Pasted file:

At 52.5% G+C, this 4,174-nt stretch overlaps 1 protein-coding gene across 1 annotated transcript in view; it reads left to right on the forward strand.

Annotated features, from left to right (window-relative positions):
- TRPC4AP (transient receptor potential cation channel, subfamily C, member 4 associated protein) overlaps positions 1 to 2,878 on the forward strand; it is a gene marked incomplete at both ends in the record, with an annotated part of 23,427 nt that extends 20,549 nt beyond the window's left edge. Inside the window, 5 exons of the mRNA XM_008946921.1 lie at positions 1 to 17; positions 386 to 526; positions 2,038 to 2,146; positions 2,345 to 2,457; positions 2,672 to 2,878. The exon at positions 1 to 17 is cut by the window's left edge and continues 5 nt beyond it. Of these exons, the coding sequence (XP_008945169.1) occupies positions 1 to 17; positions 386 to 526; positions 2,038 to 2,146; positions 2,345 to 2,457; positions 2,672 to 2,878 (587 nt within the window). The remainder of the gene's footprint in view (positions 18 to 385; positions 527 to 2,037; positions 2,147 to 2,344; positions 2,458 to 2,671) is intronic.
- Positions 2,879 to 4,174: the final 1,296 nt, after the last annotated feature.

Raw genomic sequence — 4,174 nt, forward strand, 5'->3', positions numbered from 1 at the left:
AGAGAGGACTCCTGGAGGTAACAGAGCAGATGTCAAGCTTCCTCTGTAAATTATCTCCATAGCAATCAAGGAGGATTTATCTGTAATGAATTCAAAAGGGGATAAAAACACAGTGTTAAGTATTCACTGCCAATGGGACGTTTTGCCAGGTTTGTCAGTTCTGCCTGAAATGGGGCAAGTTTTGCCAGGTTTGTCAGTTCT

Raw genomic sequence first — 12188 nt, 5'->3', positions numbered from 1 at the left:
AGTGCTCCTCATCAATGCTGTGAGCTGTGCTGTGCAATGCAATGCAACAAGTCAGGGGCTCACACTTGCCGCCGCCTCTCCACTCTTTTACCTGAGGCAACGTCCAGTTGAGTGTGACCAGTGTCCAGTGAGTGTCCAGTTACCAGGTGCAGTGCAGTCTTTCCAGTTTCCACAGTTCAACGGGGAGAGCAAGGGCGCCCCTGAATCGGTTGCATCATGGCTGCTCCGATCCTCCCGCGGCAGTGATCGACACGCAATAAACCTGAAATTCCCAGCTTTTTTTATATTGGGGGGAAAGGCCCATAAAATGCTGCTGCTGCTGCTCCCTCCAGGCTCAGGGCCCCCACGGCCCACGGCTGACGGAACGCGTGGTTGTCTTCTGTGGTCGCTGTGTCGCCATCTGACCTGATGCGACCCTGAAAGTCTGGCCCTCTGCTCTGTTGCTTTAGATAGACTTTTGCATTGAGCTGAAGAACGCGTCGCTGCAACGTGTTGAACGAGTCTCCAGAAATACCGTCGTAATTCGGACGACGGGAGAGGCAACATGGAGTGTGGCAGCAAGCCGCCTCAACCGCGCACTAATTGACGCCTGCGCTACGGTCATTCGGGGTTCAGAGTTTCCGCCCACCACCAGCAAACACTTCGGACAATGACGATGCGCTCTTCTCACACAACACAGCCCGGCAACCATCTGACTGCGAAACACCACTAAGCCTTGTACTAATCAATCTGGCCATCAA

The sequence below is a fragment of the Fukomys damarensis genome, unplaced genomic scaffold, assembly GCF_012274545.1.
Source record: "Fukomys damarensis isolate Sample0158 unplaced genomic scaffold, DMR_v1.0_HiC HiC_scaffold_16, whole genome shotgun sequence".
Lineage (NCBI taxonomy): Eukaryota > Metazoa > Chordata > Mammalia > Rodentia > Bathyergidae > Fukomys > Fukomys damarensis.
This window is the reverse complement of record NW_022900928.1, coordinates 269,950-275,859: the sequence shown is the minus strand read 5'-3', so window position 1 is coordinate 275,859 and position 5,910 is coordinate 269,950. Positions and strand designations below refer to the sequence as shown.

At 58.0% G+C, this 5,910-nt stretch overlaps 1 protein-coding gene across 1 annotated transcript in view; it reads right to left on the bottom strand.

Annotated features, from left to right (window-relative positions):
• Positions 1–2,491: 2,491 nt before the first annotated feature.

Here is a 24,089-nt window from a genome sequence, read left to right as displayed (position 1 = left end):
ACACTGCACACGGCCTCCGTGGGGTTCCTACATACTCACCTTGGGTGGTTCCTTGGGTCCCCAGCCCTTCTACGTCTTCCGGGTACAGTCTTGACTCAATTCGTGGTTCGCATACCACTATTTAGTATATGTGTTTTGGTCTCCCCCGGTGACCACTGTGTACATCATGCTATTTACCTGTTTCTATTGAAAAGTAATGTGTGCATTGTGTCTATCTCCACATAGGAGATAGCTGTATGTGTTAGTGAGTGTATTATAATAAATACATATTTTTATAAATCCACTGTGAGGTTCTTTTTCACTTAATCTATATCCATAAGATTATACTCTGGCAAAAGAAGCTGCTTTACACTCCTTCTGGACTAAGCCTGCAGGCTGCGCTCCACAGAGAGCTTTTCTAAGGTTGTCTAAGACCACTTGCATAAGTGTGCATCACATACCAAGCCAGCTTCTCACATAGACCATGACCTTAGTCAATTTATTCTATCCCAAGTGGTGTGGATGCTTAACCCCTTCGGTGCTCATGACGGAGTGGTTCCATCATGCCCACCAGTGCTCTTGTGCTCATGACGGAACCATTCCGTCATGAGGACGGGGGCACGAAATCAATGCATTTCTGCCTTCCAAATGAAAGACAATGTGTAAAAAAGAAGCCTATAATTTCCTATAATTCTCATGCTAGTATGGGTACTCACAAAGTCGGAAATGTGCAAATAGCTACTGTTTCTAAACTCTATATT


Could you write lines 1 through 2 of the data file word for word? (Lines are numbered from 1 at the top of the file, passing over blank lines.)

At 52.5% G+C, this 4,174-nt stretch overlaps 1 protein-coding gene across 1 annotated transcript in view; it reads left to right on the forward strand.

Annotated features, from left to right (window-relative positions):